been ditched and another recently-arrived CEO, Jean-Marc Gales, has announced radical restructuring plans for the company, with over a quarter of the workforce under threat of redundancy.
Fortunately, Gales himself was at Paris, and we grabbed the opportunity to follow up on our chat of a few weeks ago and talk face-to-face about his plans for saving and relaunching the brand.
There's no doubt there's a huge amount of affection for the brand. The question is whether you can spin the existing Elise and Evora platforms into a viable business that produces a substantial number of cars?
"I'm very confident we can do just that. First of all we're going to use those platforms that we have - there's no reason why we should not and many, many reasons why we should spin-off many different products, and enhance existing products.
"But if you put it in simple words we need to reduce costs and sell more cars. We have been at 1,200 cars last year. We are confident, I'm personally very confident, we can go to 3,000 cars. Also confident that we can stay in Norwich - that's a done deal. Norwich and Norfolk belong to the brand, as much as the Eiffel tower belongs to Paris."
So at 3,000 cars Lotus would be profitable and sustainable?
"3,000 is the target, without giving any indications on anything else. I would like to give you that information, but I cannot disclose it right now."
How much can you change the existing platform?
"There is a tub and there is a subframe where you have the engine, so you can do virtually everything. You're going to see in the next four to six months that we've worked on many things to broaden the appeal of the platform, and to make more variants available to market."
"Or narrower sills, without changing the doors."
So we're going to be seeing a substantially revised Evora, not just an updated car that meets US crash tests?
"That's absolutely correct. We are staying with the existing Evora but making it better. We make it better first of all by making it faster, second there were some practical things that were on the list of improvements like making it easier to get in and out of the car. Thirdly we also have an interior that looks different than the current interior. The car will be changed in most parts."
And when will you start developing all-new models?
"I'm of the firm conviction and I am very confident that the cars we will launch on the existing platform, the improved platform, within the next three years will be cars the market will like... The whole concept of our cars is extremely modern. The Alfa 4C that's just been launched has a carbon tub that is barely 3kg lighter than our 17-year old Elise tub."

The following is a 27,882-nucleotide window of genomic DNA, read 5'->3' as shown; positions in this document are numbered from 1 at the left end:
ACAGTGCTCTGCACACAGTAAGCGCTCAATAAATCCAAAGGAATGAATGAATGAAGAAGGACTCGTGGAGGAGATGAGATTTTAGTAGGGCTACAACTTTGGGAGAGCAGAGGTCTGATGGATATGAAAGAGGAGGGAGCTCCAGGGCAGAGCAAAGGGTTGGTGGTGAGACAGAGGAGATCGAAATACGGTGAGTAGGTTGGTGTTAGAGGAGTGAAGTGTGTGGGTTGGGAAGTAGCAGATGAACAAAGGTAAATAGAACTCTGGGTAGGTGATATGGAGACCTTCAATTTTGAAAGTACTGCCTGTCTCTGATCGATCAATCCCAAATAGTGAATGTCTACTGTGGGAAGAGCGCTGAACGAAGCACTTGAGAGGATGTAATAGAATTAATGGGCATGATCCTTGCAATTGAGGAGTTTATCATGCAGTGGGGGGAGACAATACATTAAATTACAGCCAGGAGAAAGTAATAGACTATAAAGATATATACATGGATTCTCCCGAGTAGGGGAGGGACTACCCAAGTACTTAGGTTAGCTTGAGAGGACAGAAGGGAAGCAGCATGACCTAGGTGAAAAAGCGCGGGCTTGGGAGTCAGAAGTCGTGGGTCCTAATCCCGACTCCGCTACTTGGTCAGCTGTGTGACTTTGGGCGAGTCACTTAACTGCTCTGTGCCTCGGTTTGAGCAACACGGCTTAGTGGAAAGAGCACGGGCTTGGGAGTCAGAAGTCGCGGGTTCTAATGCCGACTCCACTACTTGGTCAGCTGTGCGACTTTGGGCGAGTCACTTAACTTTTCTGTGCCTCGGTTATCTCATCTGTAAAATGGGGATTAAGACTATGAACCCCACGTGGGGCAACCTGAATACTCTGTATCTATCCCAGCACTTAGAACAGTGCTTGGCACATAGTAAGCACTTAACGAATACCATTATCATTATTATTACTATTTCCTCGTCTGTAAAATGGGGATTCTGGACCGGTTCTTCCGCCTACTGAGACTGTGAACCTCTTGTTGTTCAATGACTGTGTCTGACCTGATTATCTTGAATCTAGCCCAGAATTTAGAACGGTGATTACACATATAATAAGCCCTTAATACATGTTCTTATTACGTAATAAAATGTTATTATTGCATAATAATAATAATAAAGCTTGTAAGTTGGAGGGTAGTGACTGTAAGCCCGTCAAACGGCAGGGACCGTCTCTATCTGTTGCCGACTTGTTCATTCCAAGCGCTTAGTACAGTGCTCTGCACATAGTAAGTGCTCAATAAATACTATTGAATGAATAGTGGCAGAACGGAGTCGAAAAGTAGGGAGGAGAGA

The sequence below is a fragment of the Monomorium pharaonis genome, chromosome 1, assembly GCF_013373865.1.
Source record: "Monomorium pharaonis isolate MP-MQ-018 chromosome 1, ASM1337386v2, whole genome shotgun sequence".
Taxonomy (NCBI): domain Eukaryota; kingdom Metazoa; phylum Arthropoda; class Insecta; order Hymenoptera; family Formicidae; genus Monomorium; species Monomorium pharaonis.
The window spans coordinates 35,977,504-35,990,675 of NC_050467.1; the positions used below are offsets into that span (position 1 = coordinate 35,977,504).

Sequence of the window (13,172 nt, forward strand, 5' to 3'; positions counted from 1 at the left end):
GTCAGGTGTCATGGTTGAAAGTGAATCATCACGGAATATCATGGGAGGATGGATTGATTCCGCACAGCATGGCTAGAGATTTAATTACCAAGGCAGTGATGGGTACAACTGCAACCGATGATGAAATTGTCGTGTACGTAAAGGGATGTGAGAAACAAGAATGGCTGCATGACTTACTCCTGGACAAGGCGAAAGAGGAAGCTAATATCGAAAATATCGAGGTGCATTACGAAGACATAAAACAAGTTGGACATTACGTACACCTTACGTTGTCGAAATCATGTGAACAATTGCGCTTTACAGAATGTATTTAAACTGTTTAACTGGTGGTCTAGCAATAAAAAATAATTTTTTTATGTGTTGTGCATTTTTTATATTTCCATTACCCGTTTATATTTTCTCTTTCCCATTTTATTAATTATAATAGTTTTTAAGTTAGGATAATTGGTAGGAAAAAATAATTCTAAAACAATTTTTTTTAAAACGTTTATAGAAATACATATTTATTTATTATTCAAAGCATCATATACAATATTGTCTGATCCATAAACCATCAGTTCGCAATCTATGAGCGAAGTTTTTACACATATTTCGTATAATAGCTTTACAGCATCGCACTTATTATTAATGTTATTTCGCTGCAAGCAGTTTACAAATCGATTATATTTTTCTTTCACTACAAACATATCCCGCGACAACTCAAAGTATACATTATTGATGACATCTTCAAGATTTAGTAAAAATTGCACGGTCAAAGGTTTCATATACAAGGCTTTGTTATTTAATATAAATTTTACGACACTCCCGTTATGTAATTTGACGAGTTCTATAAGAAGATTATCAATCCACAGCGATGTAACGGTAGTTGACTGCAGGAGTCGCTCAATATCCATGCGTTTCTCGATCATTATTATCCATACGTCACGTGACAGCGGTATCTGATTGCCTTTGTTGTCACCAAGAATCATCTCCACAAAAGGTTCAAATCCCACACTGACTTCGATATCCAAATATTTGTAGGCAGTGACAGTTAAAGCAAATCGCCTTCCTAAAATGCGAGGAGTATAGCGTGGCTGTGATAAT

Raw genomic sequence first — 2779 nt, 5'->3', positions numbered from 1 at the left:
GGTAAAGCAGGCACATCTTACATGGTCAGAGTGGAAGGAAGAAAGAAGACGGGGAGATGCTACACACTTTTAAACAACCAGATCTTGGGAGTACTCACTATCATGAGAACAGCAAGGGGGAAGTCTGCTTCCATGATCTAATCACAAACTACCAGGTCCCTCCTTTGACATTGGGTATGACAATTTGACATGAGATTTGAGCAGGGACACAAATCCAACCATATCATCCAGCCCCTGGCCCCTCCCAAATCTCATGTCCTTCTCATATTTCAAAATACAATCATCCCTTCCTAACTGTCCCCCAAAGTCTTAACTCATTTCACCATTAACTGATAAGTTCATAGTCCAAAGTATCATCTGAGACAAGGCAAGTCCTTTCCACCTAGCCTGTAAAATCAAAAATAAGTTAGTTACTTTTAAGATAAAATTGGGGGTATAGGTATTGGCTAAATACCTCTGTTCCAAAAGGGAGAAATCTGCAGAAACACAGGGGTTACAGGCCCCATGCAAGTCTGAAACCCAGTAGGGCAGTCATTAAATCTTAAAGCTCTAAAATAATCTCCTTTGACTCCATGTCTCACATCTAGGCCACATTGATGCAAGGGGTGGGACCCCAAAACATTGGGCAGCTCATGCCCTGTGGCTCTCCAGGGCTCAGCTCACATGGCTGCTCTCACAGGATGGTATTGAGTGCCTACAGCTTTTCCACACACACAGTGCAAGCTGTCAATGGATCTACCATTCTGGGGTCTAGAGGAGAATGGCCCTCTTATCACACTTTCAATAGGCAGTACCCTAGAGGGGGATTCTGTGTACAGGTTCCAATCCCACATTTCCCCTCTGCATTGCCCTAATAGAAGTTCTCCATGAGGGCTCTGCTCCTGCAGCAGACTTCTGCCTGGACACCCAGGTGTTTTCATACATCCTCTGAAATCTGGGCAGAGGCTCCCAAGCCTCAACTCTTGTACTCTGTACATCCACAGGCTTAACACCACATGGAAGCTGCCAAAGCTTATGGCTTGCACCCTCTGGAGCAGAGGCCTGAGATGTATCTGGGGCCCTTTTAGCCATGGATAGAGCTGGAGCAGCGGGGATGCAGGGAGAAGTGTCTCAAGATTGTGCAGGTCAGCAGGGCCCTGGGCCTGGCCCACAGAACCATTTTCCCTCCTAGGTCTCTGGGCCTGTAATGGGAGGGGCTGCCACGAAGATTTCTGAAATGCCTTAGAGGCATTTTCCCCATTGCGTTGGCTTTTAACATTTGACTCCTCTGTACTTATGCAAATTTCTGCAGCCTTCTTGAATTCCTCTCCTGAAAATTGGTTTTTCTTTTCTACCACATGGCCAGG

"If we look long term, four to six years in the future, then our partner is Proton. Proton is a volume manufacturer and has parts modules we could use for future models... You've heard that we are already investigating other types of vehicle like saloons and crossovers, and that's a distinct possibility. I wouldn't exclude anything now at the moment. I would only exclude anything that doesn't fit the Lotus brand."
Proton only has front-wheel drive models, so presumably any front-engined car using Proton parts would be front-wheel drive?
"I can tell you if we were to do a front engined sport scar it would be a real Lotus. Which means that for ride and handling it could be benchmark."
But, to press you, could it have front-wheel drive?
"It will have Lotus DNA, whatever it is, and be true to it."
Dany Bahar claimed Lotus would struggle to stay alive making cars costing less than $70,000 - one part of his strategy lots of analysts agreed with. Do you share that view?
"Two thirds of our sales are now over $70,000 - one third Evora and one third Exige, so there you are."
"Certainly not. We don't lose on any of our cars, that's not a philosophy I subscribe to. If you sell a car you need to make some money out of it. However there is a demand especially in Japan for the Elise 1.6 and we will satisfy that demand, there's no need to drop that one. But we're certainly going to have in the future more high-powered versions in the range, because that's the general trend as well."
Can you keep up with competitors like the Porsche 911 Turbo and McLaren P13 - do they put a ceiling on what you can charge for the existing platform?
"People are asking me all the time whether the Evora, which has been here since 2009, is an old concept... Forgive me for citing a competitor, but the Porsche 911 has been the same basic concept for 50 years. It's been developed, redeveloped, enhanced - that's what we're going to do with our platform. Most successful sports cars in history are evolutions of what's gone before. For the Evora and Exige, there will be an evolutionary step. I don't say we're not going to develop a totally new sports car in the next 10 years because I don't want to look that far into the future, but with constant evolution of the current cars we will satisfy the demand of our customers and our potential new customers."